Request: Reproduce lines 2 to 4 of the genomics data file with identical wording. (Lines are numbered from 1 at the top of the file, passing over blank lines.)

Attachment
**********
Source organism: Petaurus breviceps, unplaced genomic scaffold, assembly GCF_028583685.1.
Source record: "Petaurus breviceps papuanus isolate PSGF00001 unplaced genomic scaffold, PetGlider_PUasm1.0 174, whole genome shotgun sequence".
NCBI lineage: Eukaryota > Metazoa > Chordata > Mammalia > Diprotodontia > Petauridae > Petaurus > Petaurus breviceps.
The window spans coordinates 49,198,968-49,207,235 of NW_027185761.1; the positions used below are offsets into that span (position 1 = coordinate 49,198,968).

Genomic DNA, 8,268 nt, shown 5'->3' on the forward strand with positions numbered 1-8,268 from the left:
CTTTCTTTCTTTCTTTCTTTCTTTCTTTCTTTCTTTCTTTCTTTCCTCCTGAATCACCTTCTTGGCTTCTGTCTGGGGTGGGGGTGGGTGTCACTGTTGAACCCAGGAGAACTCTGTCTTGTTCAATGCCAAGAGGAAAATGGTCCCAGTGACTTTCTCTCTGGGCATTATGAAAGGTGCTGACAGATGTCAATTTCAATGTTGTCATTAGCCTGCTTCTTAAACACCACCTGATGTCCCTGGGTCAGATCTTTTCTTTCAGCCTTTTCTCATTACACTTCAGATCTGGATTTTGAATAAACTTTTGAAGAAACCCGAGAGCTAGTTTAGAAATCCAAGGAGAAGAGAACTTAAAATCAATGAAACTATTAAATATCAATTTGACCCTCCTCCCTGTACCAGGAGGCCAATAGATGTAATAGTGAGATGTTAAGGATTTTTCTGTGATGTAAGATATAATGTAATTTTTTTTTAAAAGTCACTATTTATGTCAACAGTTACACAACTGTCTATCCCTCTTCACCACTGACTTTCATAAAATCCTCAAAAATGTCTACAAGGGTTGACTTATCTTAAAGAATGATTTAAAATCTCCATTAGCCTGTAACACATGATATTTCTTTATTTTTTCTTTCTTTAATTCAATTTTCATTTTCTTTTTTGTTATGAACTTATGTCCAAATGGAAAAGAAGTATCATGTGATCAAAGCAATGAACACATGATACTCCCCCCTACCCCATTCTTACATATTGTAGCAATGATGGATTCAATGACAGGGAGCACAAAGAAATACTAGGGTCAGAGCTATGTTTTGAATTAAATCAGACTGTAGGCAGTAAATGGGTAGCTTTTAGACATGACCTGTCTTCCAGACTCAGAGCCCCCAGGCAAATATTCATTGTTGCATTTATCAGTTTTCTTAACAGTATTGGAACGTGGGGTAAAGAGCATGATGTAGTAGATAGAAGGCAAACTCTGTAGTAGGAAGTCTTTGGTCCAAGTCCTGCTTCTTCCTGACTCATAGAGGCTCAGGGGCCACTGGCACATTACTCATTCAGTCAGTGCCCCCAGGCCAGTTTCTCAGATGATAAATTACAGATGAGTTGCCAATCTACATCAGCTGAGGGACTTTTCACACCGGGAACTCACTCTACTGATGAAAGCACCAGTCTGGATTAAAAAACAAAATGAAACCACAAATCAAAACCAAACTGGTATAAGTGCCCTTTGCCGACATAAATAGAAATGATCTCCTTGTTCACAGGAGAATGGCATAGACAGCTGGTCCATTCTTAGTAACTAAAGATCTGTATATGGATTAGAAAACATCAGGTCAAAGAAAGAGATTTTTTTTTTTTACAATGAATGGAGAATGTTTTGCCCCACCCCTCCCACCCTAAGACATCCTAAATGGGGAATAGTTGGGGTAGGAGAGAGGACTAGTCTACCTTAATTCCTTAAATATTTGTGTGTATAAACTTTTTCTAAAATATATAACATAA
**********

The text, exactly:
Source record: "Petaurus breviceps papuanus isolate PSGF00001 unplaced genomic scaffold, PetGlider_PUasm1.0 174, whole genome shotgun sequence".
NCBI lineage: Eukaryota > Metazoa > Chordata > Mammalia > Diprotodontia > Petauridae > Petaurus > Petaurus breviceps.
The window spans coordinates 49,198,968-49,207,235 of NW_027185761.1; the positions used below are offsets into that span (position 1 = coordinate 49,198,968).